January 2, 2012

"My love of footnotes as art form, as commentary, as the place to embed sneaky and wry asides..."

"... that do not belong in the text, only grew and grew through childhood, until I reached college."

A woman who loves footnotes so much she had "n.b." tattooed... on her foot. The woman, s.e. smith, links to Wikipedia to help people understand "n.b." — nota bene — and Wikipedia just gives us the literal and semi-literal translation: "note well" or "pay attention"/"take notice."

Now, I've listened the the audiobook of David Foster Wallace reading "Consider the Lobster" about a thousand times — n.b. David Foster Wallace gluttonously indulged in footnotes — and he does an aside:
n.b. - which means "nota bene," which the audio commandant wants me to tell you means "note well," but actually really means "by the way"...
Here's a reddit discussion of that Wallace aside. They seem to think he's joking. But what's the joke? Is it that people use "n.b." when there's no reason to pay any more note to the thing after the "n.b." than to anything else in the text? Or is it not a joke, and Wallace is giving the abbreviation the meaning it has genuinely acquired in use over the years, which is to designate an aside?

At this point, you might wonder whether Wallace is a prescriptivist or a descriptivist when it comes to word usage, and the cool thing about that is there's an essay in the "Consider the Lobster" essay collection* — it's not all about lobsters! — that has about a million things to say on that subject, but since it's not one of the essays in the audiobook — which is an abridgment — his resolution of that issue is not lodged in my brain. The essay is "Tense Present: Democracy, English, and the Wars over Usage." Key passage:
Garner's A Dictionary of Modern American Usage is thus both a collection of information and a piece of Democratic rhetoric.49 Its goal is to recast the Prescriptivist's persona: The author presents himself as an authority not in an autocratic sense but in a technocratic sense. And the technocrat is not only a thoroughly modern and palatable image of Authority but also immune to the charges of elitism/classism that have hobbled traditional Prescriptivism.

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49(meaning literally Democratic — it Wants Your Vote)
Thus, I take it, Wallace wasn't joking. He was seeking votes for assigning the meaning "by the way" to "n.b."

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*Even though I have the audiobook of "Consider the Lobster" and the paperback of the unabridged text, I bought the Kindle version just now so I could cut and paste text for blogging purposes. But when I made my first attempt at copying, I got a pop-up window — the first I've ever seen in a Kindle book — "Due to publisher restrictions, copy is not allowed for this title." That was pretty annoying. I found a few key words — hypereducated snoot egghead — Googled and found copyable text here. Feel free to read it free. N.b., it has 52 footnotes [at the free link; 124 footnotes in the Kindle text].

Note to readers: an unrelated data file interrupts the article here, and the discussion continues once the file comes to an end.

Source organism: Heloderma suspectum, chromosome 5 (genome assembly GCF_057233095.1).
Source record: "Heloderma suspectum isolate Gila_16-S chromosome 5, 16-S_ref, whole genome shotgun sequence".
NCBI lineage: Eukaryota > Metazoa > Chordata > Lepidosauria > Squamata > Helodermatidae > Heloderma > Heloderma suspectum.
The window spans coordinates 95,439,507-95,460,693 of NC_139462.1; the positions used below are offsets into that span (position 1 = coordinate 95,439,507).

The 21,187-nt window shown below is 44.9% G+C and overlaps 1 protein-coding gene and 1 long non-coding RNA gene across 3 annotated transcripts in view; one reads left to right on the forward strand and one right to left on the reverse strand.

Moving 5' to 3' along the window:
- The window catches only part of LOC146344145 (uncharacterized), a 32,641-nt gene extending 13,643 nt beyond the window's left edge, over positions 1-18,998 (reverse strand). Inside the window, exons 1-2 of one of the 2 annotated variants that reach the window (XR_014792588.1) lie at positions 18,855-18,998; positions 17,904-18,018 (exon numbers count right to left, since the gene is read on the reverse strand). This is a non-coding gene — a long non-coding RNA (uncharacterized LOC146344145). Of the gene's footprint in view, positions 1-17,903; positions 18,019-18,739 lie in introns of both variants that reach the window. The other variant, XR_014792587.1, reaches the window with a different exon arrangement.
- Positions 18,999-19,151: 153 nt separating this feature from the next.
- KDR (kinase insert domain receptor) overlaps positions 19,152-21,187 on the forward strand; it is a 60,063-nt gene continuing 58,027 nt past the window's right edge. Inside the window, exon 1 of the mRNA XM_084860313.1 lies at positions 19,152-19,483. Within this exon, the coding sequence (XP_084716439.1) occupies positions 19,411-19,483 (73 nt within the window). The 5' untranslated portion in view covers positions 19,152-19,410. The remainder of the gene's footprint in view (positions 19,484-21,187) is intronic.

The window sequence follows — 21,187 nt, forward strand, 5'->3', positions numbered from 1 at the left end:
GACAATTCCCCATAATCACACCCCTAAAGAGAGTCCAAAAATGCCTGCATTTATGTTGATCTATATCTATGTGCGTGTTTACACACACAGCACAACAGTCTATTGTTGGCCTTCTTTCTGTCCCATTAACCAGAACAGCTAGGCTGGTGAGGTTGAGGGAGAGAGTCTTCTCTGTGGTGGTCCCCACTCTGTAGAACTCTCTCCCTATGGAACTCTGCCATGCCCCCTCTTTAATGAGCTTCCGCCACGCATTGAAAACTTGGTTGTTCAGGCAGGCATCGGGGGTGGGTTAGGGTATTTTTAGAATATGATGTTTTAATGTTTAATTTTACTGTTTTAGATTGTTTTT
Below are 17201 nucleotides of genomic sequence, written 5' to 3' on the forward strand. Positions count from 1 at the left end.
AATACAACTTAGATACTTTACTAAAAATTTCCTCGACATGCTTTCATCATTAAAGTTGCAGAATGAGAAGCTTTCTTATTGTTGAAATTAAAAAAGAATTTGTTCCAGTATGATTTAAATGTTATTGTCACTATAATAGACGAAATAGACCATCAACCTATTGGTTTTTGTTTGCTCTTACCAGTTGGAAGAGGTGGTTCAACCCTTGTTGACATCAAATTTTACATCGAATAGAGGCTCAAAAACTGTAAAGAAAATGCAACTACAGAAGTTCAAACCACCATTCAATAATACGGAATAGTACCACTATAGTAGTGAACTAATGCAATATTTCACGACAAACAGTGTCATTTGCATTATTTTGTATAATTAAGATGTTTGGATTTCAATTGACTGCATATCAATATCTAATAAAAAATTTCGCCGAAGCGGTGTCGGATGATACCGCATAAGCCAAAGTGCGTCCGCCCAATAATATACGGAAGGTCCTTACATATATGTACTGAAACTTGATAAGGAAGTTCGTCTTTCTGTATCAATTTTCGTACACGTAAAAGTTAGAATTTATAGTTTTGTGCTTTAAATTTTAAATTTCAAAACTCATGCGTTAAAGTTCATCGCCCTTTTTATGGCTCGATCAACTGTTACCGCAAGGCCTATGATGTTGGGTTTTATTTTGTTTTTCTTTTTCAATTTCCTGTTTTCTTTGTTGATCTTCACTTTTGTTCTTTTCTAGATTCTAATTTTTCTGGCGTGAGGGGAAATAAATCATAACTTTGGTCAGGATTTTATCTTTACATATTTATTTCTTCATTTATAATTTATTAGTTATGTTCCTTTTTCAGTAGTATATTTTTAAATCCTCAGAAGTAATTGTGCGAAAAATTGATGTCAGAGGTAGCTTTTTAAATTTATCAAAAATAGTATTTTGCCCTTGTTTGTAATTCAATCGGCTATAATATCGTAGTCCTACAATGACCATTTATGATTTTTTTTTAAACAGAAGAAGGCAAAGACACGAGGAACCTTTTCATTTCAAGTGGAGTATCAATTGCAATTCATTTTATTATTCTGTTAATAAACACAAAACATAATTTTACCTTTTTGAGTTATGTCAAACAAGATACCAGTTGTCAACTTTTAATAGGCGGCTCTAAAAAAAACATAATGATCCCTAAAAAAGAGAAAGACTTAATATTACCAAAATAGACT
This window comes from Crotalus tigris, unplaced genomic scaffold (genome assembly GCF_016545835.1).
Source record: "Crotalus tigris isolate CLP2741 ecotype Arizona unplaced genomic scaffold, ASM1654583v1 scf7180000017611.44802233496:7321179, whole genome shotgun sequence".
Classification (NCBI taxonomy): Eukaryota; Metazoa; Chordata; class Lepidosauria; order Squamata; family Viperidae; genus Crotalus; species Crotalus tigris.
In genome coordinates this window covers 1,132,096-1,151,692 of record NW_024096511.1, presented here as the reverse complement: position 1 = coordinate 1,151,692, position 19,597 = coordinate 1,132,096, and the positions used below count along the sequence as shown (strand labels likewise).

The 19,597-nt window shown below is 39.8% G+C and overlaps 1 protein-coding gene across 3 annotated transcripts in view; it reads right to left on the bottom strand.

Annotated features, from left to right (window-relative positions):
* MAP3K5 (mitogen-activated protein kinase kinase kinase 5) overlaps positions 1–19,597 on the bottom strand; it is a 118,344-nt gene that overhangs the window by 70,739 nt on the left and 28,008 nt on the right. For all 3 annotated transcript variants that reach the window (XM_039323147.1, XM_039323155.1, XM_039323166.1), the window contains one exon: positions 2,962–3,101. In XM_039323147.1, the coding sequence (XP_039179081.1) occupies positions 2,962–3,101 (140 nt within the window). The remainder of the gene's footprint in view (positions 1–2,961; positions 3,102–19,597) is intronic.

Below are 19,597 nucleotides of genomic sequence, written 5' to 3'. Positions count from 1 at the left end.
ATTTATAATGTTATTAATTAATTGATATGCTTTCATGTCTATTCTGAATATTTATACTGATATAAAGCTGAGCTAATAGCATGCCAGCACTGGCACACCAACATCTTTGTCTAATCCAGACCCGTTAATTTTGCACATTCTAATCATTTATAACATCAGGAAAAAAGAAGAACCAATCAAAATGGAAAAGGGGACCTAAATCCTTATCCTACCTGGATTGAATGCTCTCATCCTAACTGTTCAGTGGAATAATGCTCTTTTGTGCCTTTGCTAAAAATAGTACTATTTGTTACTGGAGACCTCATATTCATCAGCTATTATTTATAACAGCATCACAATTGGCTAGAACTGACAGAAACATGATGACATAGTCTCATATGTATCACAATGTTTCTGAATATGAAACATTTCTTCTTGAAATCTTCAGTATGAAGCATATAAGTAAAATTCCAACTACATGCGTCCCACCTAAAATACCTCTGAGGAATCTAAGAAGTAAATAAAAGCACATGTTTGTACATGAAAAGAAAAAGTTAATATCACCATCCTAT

45 comments:

MikeR said...

In Jewish classical religious texts, the letters beit"nun = n"b (though written right to left) means "nichtav b'tzido" = written on the side = note. Hmm.

Pogo said...

"n.b." — nota bene — .... "note well" or "pay attention"/"take notice."

n..b. was the alternate title for Death of a Salesman.

Well, it should have been.

KenK said...

Footnotes make tough reading damn near impossible by breaking up the narrative flow in order to digress over minutia if there are too many of them. Maybe that was DFW's "infinite jest"?

Triangle Man said...

I like footnotes in books, but have found that the implementation of footnotes in the Kindle app on iPad does not do what I would expect. Namely, when I click through to read a footnote, I want to be able to easily return to the text when I am finished with the footnote. The result is that I do not click through footnotes anymore.

fivewheels said...

Elitist prescriptivism is ok too.

As the linked piece notes, the key unanswerable question of prescriptivism is "Who makes the rules?" True. But the key well-answered question of descriptivism is the same, and the answer is: The uneducated, the ignorant, the uncaring, the lowest common denominator.

It's no choice. Any philosophy that says, in effect: "If enough people are wrong, that makes it right" -- well, only a liberal could love it.

Mumpsimus said...

According to this post in the rare-book blog Bookride, Wallace was a big fan of low-rent self-help books.

"...One surprise was the number of popular self-help books in the collection, and the care and attention with which he read and reread them. I mean stuff of the best-sellingest, Oprah-level cheesiness and la-la reputation was to be found in Wallace's library."